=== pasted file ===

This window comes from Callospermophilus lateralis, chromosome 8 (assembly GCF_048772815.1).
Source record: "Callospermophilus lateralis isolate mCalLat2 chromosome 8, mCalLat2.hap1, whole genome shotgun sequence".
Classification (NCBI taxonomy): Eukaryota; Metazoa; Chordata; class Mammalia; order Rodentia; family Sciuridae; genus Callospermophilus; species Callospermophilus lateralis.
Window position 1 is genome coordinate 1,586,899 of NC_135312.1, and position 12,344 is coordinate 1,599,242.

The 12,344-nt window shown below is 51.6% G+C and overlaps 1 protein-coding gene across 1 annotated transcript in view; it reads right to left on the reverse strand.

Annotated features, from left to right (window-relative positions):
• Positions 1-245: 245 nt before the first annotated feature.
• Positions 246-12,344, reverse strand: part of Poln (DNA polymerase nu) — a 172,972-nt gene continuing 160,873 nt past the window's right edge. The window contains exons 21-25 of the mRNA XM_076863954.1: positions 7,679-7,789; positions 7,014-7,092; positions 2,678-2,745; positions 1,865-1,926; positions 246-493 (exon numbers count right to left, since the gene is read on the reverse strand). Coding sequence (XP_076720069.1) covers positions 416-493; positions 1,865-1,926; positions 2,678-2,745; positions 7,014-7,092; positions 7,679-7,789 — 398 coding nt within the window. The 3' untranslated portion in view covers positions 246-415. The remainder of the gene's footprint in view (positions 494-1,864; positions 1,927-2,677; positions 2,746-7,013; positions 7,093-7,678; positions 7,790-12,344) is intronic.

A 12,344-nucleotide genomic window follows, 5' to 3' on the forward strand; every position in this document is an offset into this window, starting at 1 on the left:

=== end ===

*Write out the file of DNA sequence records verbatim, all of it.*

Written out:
This window comes from Callospermophilus lateralis, chromosome 8 (assembly GCF_048772815.1).
Source record: "Callospermophilus lateralis isolate mCalLat2 chromosome 8, mCalLat2.hap1, whole genome shotgun sequence".
Classification (NCBI taxonomy): Eukaryota; Metazoa; Chordata; class Mammalia; order Rodentia; family Sciuridae; genus Callospermophilus; species Callospermophilus lateralis.
Window position 1 is genome coordinate 1,586,899 of NC_135312.1, and position 12,344 is coordinate 1,599,242.

The 12,344-nt window shown below is 51.6% G+C and overlaps 1 protein-coding gene across 1 annotated transcript in view; it reads right to left on the reverse strand.

Annotated features, from left to right (window-relative positions):
• Positions 1-245: 245 nt before the first annotated feature.
• Positions 246-12,344, reverse strand: part of Poln (DNA polymerase nu) — a 172,972-nt gene continuing 160,873 nt past the window's right edge. The window contains exons 21-25 of the mRNA XM_076863954.1: positions 7,679-7,789; positions 7,014-7,092; positions 2,678-2,745; positions 1,865-1,926; positions 246-493 (exon numbers count right to left, since the gene is read on the reverse strand). Coding sequence (XP_076720069.1) covers positions 416-493; positions 1,865-1,926; positions 2,678-2,745; positions 7,014-7,092; positions 7,679-7,789 — 398 coding nt within the window. The 3' untranslated portion in view covers positions 246-415. The remainder of the gene's footprint in view (positions 494-1,864; positions 1,927-2,677; positions 2,746-7,013; positions 7,093-7,678; positions 7,790-12,344) is intronic.

A 12,344-nucleotide genomic window follows, 5' to 3' on the forward strand; every position in this document is an offset into this window, starting at 1 on the left: